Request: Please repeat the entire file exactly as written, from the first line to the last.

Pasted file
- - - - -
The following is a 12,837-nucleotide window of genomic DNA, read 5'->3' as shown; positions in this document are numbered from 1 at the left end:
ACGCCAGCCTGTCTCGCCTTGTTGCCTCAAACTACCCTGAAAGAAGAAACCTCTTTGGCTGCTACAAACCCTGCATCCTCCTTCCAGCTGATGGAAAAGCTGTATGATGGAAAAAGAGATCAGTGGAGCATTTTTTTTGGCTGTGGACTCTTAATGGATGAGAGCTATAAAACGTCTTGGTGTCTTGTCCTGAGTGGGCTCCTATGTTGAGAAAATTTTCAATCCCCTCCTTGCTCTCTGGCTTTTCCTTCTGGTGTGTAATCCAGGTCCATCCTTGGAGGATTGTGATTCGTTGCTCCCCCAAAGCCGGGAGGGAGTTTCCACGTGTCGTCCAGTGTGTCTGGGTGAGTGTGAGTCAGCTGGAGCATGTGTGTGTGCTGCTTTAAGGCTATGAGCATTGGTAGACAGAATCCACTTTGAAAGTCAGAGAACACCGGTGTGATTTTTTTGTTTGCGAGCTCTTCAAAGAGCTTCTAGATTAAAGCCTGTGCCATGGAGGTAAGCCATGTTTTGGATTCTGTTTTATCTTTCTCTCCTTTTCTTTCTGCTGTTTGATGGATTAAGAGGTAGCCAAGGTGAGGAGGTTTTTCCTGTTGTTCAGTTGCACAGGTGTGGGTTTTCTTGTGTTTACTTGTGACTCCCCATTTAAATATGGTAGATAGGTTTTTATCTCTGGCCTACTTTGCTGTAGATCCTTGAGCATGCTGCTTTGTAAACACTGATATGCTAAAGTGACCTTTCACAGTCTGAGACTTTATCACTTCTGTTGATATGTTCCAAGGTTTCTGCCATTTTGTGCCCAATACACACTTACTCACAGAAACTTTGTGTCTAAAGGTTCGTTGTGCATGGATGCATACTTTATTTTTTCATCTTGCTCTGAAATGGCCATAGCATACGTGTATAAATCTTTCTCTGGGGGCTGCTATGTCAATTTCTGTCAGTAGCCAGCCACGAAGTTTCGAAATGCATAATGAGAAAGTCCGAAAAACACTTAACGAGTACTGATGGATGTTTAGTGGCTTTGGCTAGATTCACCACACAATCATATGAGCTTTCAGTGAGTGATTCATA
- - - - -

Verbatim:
The following is a 12,837-nucleotide window of genomic DNA, read 5'->3' as shown; positions in this document are numbered from 1 at the left end:
ACGCCAGCCTGTCTCGCCTTGTTGCCTCAAACTACCCTGAAAGAAGAAACCTCTTTGGCTGCTACAAACCCTGCATCCTCCTTCCAGCTGATGGAAAAGCTGTATGATGGAAAAAGAGATCAGTGGAGCATTTTTTTTGGCTGTGGACTCTTAATGGATGAGAGCTATAAAACGTCTTGGTGTCTTGTCCTGAGTGGGCTCCTATGTTGAGAAAATTTTCAATCCCCTCCTTGCTCTCTGGCTTTTCCTTCTGGTGTGTAATCCAGGTCCATCCTTGGAGGATTGTGATTCGTTGCTCCCCCAAAGCCGGGAGGGAGTTTCCACGTGTCGTCCAGTGTGTCTGGGTGAGTGTGAGTCAGCTGGAGCATGTGTGTGTGCTGCTTTAAGGCTATGAGCATTGGTAGACAGAATCCACTTTGAAAGTCAGAGAACACCGGTGTGATTTTTTTGTTTGCGAGCTCTTCAAAGAGCTTCTAGATTAAAGCCTGTGCCATGGAGGTAAGCCATGTTTTGGATTCTGTTTTATCTTTCTCTCCTTTTCTTTCTGCTGTTTGATGGATTAAGAGGTAGCCAAGGTGAGGAGGTTTTTCCTGTTGTTCAGTTGCACAGGTGTGGGTTTTCTTGTGTTTACTTGTGACTCCCCATTTAAATATGGTAGATAGGTTTTTATCTCTGGCCTACTTTGCTGTAGATCCTTGAGCATGCTGCTTTGTAAACACTGATATGCTAAAGTGACCTTTCACAGTCTGAGACTTTATCACTTCTGTTGATATGTTCCAAGGTTTCTGCCATTTTGTGCCCAATACACACTTACTCACAGAAACTTTGTGTCTAAAGGTTCGTTGTGCATGGATGCATACTTTATTTTTTCATCTTGCTCTGAAATGGCCATAGCATACGTGTATAAATCTTTCTCTGGGGGCTGCTATGTCAATTTCTGTCAGTAGCCAGCCACGAAGTTTCGAAATGCATAATGAGAAAGTCCGAAAAACACTTAACGAGTACTGATGGATGTTTAGTGGCTTTGGCTAGATTCACCACACAATCATATGAGCTTTCAGTGAGTGATTCATA